Centers, Institutes & Initiatives

Our research centers and institutes provide an institutional framework for scholars working in regional and topical fields of study, while our cutting-edge initiatives connect cross-curricular faculty and research to address critical global issues. Together, they contribute to the Elliott School’s mission of producing scholarship that advances understanding of important global issues, in order to engage the public and the policy community both domestic and abroad in fostering international dialogue and shaping policy solutions.

Visiting Scholar & Non-Resident Scholars of the Month

The Elliott School is home to eminent visiting and non-resident scholars conducting research relevant to our interests. If you would like to become a visiting or non-resident scholar, we encourage you to apply to our individual centers, institutes and initiatives listed above. 

The Sigur Center for Asian Studies spotlights Michael Yahuda

Michael Yahuda headshot

Michael Yahuda

Michael Yahuda served as a tenured lecturer at the University of Southampton for 6 years before moving to the London School of Economics. After 30 years of teaching in higher education, he retired in 2003 as a Professor Emeritus of International Relations. In the same year, he started his 17-year journey as a Visiting Scholar at the Sigur Center for Asian Studies. His main research interests are China’s foreign relations and the politics of the Asia-Pacfic region. He has published and edited 15 books, the last of which is a completely re-written 4th edition of The International Politics of the Asia Pacific (March 2019). He has published more than 250 scholarly articles and book chapters, the last of which was “China and Asia” in David Shambaugh’s China and the World (January 2020). He has been a visiting professor in universities and research institutes in 6 countries and given lectures in 27.

Latin American and Hemispheric Studies Program welcomes Fulbright Scholar

Juan Pablo Scarfi

Dr. Juan Pablo Scarfi 


The Elliott School of International Affairs is proud to host Dr. Juan Pablo Scarfi, Assistant Professor of International Relations at the National University of San Martin in Argentina (UNSAM), as a Fulbright Visiting Fellow in its Latin American and Hemispheric Studies Program (LAHSP) this year.

At the Elliott School, Dr. Scarfi will examine the connections between human rights and geopolitics in the Organization of American States (OAS) since the beginning of the Cold War, as well as how these concerns became magnified after the Cuban Revolution. Special attention will be given to how the work of U.S., Cuban and Argentine international lawyers, diplomats, politicians, activists and public intellectuals contributed to the creation of the Inter-American Human Rights System (IAHRS), which monitors human rights issues in OAS member bodies.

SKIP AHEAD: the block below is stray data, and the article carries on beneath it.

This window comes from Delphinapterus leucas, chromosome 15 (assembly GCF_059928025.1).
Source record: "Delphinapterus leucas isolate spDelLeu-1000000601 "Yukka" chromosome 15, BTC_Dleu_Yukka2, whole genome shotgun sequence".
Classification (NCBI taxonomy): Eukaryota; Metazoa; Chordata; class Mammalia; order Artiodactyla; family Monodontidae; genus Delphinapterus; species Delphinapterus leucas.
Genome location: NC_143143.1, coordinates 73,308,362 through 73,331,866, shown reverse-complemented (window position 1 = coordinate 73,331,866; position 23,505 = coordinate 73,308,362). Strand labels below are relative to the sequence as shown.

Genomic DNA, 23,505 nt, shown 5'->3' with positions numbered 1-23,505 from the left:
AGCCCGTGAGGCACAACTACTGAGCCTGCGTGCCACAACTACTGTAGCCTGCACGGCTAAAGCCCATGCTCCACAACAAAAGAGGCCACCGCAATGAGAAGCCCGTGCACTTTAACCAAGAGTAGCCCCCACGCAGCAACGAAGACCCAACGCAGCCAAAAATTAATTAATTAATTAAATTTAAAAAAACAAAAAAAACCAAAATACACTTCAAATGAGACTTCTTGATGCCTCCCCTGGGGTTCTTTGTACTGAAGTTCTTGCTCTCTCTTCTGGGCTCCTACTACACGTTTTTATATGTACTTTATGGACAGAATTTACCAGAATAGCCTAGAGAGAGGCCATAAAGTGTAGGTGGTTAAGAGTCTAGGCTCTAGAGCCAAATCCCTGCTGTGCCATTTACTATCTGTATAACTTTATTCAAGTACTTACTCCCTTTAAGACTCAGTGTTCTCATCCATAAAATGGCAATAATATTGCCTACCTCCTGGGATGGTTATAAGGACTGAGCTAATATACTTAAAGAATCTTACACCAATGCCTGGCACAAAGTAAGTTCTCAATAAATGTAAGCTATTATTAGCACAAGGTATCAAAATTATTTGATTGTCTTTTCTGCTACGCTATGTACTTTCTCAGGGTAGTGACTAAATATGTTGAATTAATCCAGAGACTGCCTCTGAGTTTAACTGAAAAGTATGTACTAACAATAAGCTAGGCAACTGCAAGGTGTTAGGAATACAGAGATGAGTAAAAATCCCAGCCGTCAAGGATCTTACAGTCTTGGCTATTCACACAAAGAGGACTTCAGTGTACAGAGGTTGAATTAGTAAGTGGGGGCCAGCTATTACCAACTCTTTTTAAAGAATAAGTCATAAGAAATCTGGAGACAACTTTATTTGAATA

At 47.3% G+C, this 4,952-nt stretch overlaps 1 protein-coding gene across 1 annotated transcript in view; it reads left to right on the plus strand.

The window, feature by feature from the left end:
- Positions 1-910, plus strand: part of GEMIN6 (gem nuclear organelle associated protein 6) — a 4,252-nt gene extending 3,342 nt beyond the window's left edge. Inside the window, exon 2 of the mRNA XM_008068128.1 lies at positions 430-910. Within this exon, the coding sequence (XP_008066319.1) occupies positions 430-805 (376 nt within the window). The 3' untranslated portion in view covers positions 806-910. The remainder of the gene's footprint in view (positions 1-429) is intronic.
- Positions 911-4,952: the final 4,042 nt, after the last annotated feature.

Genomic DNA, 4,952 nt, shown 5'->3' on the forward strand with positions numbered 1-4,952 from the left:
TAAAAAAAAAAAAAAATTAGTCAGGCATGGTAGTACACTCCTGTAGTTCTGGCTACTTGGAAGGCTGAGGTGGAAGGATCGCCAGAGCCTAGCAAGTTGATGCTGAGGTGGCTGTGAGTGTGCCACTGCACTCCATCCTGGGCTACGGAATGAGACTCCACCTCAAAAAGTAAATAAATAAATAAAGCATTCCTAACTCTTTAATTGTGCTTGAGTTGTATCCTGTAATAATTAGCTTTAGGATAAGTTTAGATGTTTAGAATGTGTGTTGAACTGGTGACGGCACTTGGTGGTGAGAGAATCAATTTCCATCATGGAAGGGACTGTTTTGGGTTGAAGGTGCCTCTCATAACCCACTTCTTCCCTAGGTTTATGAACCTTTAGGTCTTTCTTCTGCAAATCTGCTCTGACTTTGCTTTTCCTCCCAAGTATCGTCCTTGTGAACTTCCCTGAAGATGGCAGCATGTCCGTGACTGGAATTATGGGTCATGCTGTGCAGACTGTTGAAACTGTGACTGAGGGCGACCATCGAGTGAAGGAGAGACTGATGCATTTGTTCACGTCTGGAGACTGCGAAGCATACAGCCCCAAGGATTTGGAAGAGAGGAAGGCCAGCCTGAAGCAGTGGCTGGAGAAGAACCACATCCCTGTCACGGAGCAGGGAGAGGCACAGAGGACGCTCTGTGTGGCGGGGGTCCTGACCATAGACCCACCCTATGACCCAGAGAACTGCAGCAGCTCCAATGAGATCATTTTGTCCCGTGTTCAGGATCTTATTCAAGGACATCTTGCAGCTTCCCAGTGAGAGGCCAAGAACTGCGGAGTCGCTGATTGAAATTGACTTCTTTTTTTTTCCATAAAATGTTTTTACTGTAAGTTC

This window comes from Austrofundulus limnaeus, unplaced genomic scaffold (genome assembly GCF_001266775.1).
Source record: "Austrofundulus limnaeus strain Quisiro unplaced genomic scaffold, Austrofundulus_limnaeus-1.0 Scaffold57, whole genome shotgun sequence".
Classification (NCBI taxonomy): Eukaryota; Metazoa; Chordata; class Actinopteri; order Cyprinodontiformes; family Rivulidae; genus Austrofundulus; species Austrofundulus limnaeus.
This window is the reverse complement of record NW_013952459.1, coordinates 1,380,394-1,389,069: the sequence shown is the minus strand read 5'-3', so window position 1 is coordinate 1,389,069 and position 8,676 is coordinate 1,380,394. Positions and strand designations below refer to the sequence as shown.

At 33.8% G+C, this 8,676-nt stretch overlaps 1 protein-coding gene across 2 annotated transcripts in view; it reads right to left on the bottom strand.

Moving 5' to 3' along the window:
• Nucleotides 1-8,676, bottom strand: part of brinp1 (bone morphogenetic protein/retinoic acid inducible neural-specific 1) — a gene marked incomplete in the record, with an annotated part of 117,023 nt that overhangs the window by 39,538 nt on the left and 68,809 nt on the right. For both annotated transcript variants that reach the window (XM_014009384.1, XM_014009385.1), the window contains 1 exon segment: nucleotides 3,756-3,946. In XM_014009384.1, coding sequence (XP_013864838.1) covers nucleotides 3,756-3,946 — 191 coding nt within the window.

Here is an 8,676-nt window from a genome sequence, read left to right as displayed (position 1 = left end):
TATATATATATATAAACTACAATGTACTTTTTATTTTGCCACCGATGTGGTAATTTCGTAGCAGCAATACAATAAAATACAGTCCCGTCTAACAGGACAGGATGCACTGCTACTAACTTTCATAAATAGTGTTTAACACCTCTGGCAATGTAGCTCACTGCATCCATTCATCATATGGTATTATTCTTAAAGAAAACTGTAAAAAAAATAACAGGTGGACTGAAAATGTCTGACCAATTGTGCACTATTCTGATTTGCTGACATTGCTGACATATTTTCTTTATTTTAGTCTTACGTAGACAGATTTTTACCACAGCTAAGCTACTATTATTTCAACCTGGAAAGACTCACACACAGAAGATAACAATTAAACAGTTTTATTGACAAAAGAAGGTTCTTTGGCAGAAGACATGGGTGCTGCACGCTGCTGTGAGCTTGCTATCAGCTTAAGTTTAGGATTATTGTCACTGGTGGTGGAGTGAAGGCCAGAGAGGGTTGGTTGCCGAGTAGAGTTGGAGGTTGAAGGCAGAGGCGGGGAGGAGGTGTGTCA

Dr. Scarfi’s project springs from his latest book, The Hidden History of International Law in the Americas: Empire and Legal Networks, and he will be consulting materials from the Library of Congress and the Kennedy Presidential Library in additional to resources from the George Washington University. Before coming to GWU, he was a Visiting Scholar at Columbia University, UCL Institute of the Americas, and Université Paris 3 among many others. He received his PhD from the University of Cambridge and is also a Research Associate at the Argentine National Research and Technological Council (CONICET).

The Institute for European, Russian and Eurasian Studies welcomes scholar on state economy control

Bekzod Zakirov

Bekzod Zakirov


Bekzod Zakirov, from the University of Tokyo Graduate School of Public Policy, will be conducting research on the politics of state ownership in Kazakhstan and Russia. 

At the Institute for European, Russian, and Eurasian Studies, he aims to explain why the logic of political power and authoritarian regimes ultimately shape an economically inefficient, yet politically stable system. He will perform multidisciplinary research on both Russia and Central Asia, studying the distinct character of political regimes of Kazakhstan and Russia to explain the abrupt shift in state control over the economy. To propose policy recommendations, he will study the liberal economic reforms of Kazakhstan and Russia following the collapse of the Soviet Union.